A Data Translation and Mapping object inherits a single persistent instance of a base entity and contains functions and variables that relate the base entity to a specific M&C network element. This software object also contains the actual form of the virtual status data and the virtual element value data. Member functions and variables contain important information about the capabilities of this individual translation and mapping object. The code, templates and calling parameters required to interface with this element are also included and modifiable. It is this information that gives the DAO its self-descriptive nature. It is also these parameters that allow for translation of multiple protocols into a single content standard and back again. Below are some of the parameters that are contained in this object. As the interface to this information is abstract and in some cases virtual these variables and functions are subject to modification. The DTM software module or object is software preferably language and target independent. This software can inherit a persistent instance of the base storage entity and can contain functions and variables that relate the DAO data entity to specific M&C network elements.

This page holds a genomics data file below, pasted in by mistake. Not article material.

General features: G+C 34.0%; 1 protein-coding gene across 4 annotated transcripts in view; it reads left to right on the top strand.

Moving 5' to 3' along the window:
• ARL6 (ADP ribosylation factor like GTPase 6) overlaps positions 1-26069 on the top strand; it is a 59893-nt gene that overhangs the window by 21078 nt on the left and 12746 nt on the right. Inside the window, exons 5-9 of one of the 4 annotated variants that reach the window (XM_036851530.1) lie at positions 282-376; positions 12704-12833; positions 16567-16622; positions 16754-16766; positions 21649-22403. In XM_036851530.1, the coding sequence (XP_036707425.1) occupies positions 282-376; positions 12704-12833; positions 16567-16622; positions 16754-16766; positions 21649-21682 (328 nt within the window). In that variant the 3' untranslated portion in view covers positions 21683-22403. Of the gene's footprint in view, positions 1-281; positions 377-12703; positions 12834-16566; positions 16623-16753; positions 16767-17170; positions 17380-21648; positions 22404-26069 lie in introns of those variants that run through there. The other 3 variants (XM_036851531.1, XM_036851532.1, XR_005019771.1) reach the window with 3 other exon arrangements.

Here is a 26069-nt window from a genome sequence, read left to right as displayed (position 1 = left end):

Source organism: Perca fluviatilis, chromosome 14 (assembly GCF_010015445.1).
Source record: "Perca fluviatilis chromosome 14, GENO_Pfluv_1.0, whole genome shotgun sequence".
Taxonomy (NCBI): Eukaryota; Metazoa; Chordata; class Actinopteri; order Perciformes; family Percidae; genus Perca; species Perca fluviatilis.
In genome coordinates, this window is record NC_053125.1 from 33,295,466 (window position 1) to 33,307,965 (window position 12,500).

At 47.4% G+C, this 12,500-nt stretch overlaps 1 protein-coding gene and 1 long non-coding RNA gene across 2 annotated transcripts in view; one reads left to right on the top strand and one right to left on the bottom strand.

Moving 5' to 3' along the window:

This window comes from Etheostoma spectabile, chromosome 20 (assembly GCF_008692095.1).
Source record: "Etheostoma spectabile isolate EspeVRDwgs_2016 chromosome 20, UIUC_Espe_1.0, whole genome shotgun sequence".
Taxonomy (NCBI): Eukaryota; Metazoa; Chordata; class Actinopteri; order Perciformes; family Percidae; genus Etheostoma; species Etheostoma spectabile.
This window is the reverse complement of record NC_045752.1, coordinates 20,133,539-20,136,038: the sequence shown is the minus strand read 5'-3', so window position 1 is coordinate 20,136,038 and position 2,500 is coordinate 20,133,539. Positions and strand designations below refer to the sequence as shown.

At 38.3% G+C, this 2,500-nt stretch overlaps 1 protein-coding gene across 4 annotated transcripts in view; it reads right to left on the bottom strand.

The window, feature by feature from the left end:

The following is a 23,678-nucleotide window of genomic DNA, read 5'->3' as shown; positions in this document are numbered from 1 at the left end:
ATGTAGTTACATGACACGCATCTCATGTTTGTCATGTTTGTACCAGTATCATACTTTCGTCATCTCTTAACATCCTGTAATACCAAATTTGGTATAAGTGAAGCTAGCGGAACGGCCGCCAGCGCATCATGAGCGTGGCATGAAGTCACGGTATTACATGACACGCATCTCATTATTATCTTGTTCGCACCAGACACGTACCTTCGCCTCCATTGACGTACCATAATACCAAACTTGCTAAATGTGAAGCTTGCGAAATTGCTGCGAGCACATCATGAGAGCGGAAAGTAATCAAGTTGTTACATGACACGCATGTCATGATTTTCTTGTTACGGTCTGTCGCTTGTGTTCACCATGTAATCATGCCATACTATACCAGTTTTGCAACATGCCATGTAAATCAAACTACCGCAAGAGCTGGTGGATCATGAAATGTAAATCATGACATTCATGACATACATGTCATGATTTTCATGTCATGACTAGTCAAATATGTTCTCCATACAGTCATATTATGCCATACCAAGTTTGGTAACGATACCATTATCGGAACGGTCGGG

|Data Translation and Mapping Constructor ||Member Function |
|DAO Base Entity Element ||Virtual |
|M&C Element Address ||Virtual |
|M&C Data Storage Element ||Virtual |
|M&C Element Status ||Virtual |
|Local, Remote, or Virtual configuration ||Integer |
|Caching values on defined interval ||Yes/No |
|Listen for new values ||Yes/No |
|Command Response Update ||Yes/No |
|Change of Value Reporting ||Yes/No |
|Caching Priority ||Integer |
|Caching Scan Order ||Integer |
|Caching Rate ||Integer |
|Spontaneous report by exception. ||Yes/No |
|Multicasting ||Yes/No |
|Broadcasting ||Yes/No |